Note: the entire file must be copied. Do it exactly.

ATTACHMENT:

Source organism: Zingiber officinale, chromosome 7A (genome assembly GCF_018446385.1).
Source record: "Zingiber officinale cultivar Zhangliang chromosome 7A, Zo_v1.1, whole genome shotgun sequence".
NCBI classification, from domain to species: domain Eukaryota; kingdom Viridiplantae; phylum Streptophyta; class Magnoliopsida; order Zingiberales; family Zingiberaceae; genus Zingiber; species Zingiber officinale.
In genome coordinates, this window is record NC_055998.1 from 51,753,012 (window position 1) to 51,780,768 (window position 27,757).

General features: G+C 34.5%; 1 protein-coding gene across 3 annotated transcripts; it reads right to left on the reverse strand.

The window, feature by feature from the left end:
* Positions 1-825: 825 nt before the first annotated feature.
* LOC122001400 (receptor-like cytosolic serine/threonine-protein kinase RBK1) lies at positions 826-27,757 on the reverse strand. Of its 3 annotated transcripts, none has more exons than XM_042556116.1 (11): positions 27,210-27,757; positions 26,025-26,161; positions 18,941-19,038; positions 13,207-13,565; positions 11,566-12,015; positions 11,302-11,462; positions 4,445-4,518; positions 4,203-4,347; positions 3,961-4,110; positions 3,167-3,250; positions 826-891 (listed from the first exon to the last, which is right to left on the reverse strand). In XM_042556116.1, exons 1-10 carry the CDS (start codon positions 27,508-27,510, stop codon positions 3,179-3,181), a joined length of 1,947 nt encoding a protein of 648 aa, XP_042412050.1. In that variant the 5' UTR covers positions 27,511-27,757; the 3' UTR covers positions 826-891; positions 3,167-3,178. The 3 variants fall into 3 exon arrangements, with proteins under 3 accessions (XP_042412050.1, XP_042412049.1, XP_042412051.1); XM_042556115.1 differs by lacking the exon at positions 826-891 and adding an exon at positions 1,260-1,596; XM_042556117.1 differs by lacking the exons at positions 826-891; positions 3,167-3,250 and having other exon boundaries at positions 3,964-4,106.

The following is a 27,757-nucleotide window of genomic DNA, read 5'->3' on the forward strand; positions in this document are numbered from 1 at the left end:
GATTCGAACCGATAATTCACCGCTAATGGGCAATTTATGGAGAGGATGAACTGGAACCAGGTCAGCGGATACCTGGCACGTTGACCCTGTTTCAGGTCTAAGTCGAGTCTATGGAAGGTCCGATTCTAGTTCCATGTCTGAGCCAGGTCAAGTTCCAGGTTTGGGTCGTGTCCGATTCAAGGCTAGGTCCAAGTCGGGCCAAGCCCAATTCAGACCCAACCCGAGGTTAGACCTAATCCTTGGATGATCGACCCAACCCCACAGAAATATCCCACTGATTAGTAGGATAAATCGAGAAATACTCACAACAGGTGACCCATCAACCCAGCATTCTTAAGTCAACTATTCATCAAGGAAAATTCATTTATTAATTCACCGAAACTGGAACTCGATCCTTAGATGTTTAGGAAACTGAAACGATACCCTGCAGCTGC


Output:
Source organism: Zingiber officinale, chromosome 7A (genome assembly GCF_018446385.1).
Source record: "Zingiber officinale cultivar Zhangliang chromosome 7A, Zo_v1.1, whole genome shotgun sequence".
NCBI classification, from domain to species: domain Eukaryota; kingdom Viridiplantae; phylum Streptophyta; class Magnoliopsida; order Zingiberales; family Zingiberaceae; genus Zingiber; species Zingiber officinale.
In genome coordinates, this window is record NC_055998.1 from 51,753,012 (window position 1) to 51,780,768 (window position 27,757).

General features: G+C 34.5%; 1 protein-coding gene across 3 annotated transcripts; it reads right to left on the reverse strand.

The window, feature by feature from the left end:
* Positions 1-825: 825 nt before the first annotated feature.
* LOC122001400 (receptor-like cytosolic serine/threonine-protein kinase RBK1) lies at positions 826-27,757 on the reverse strand. Of its 3 annotated transcripts, none has more exons than XM_042556116.1 (11): positions 27,210-27,757; positions 26,025-26,161; positions 18,941-19,038; positions 13,207-13,565; positions 11,566-12,015; positions 11,302-11,462; positions 4,445-4,518; positions 4,203-4,347; positions 3,961-4,110; positions 3,167-3,250; positions 826-891 (listed from the first exon to the last, which is right to left on the reverse strand). In XM_042556116.1, exons 1-10 carry the CDS (start codon positions 27,508-27,510, stop codon positions 3,179-3,181), a joined length of 1,947 nt encoding a protein of 648 aa, XP_042412050.1. In that variant the 5' UTR covers positions 27,511-27,757; the 3' UTR covers positions 826-891; positions 3,167-3,178. The 3 variants fall into 3 exon arrangements, with proteins under 3 accessions (XP_042412050.1, XP_042412049.1, XP_042412051.1); XM_042556115.1 differs by lacking the exon at positions 826-891 and adding an exon at positions 1,260-1,596; XM_042556117.1 differs by lacking the exons at positions 826-891; positions 3,167-3,250 and having other exon boundaries at positions 3,964-4,106.

The following is a 27,757-nucleotide window of genomic DNA, read 5'->3' on the forward strand; positions in this document are numbered from 1 at the left end:
GATTCGAACCGATAATTCACCGCTAATGGGCAATTTATGGAGAGGATGAACTGGAACCAGGTCAGCGGATACCTGGCACGTTGACCCTGTTTCAGGTCTAAGTCGAGTCTATGGAAGGTCCGATTCTAGTTCCATGTCTGAGCCAGGTCAAGTTCCAGGTTTGGGTCGTGTCCGATTCAAGGCTAGGTCCAAGTCGGGCCAAGCCCAATTCAGACCCAACCCGAGGTTAGACCTAATCCTTGGATGATCGACCCAACCCCACAGAAATATCCCACTGATTAGTAGGATAAATCGAGAAATACTCACAACAGGTGACCCATCAACCCAGCATTCTTAAGTCAACTATTCATCAAGGAAAATTCATTTATTAATTCACCGAAACTGGAACTCGATCCTTAGATGTTTAGGAAACTGAAACGATACCCTGCAGCTGC